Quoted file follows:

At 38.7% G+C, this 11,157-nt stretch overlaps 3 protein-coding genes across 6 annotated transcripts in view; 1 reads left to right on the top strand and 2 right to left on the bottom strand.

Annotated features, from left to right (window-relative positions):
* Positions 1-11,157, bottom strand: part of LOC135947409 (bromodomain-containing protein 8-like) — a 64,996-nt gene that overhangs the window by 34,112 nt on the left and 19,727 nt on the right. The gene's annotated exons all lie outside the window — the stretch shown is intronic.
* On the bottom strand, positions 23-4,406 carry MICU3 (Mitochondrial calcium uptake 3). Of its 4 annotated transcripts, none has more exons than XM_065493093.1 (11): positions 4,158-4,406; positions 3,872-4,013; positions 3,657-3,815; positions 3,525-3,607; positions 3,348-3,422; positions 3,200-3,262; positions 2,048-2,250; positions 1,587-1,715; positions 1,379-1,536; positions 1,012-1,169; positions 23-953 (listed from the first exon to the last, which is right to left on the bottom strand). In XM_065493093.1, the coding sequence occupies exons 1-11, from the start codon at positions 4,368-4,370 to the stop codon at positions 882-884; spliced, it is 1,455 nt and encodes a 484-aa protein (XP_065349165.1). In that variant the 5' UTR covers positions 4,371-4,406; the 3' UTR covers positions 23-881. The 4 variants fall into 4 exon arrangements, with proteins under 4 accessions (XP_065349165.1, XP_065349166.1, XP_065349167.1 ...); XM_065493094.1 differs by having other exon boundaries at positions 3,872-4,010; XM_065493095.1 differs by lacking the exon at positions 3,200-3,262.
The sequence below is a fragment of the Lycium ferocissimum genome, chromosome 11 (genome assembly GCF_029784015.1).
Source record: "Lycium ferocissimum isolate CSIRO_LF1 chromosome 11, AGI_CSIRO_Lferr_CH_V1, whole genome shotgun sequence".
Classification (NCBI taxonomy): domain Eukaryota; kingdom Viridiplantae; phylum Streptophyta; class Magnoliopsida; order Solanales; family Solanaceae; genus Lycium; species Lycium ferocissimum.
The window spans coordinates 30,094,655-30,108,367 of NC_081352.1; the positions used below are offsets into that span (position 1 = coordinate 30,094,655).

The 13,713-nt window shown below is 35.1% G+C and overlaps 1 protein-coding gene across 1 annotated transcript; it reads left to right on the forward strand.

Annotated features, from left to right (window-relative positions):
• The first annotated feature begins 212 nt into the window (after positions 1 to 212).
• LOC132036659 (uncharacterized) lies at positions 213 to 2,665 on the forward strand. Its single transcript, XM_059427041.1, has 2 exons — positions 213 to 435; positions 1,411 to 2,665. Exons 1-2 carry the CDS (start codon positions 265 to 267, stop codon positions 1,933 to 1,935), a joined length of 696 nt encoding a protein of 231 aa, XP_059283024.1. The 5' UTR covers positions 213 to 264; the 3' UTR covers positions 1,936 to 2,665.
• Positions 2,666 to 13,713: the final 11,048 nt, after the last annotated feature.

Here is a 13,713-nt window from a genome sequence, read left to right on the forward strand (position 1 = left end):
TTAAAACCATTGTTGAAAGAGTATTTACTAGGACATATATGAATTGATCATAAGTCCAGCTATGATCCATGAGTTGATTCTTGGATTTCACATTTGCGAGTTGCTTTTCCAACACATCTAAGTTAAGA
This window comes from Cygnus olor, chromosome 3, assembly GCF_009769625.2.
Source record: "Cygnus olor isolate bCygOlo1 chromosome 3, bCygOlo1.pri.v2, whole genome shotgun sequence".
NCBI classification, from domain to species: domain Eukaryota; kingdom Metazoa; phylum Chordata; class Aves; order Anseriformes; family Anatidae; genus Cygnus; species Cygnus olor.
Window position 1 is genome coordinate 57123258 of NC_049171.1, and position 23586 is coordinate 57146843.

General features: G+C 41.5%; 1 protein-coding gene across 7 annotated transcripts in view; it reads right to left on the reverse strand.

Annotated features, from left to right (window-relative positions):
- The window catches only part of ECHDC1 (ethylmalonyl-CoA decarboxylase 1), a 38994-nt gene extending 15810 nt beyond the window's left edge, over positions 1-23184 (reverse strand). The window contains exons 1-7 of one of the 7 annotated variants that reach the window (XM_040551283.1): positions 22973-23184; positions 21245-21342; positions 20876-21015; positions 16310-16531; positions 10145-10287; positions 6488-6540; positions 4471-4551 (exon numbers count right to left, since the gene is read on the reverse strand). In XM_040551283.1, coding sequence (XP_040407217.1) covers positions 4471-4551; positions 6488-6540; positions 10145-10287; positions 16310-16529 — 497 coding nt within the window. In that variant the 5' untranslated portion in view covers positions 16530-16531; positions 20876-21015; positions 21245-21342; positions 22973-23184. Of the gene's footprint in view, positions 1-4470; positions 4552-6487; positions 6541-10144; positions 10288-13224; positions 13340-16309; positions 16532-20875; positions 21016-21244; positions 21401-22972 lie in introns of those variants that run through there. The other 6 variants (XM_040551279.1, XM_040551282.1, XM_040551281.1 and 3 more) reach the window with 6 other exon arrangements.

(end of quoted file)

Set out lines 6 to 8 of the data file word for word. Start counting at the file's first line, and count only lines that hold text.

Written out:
Source record: "Lycium ferocissimum isolate CSIRO_LF1 chromosome 11, AGI_CSIRO_Lferr_CH_V1, whole genome shotgun sequence".
Classification (NCBI taxonomy): domain Eukaryota; kingdom Viridiplantae; phylum Streptophyta; class Magnoliopsida; order Solanales; family Solanaceae; genus Lycium; species Lycium ferocissimum.
The window spans coordinates 30,094,655-30,108,367 of NC_081352.1; the positions used below are offsets into that span (position 1 = coordinate 30,094,655).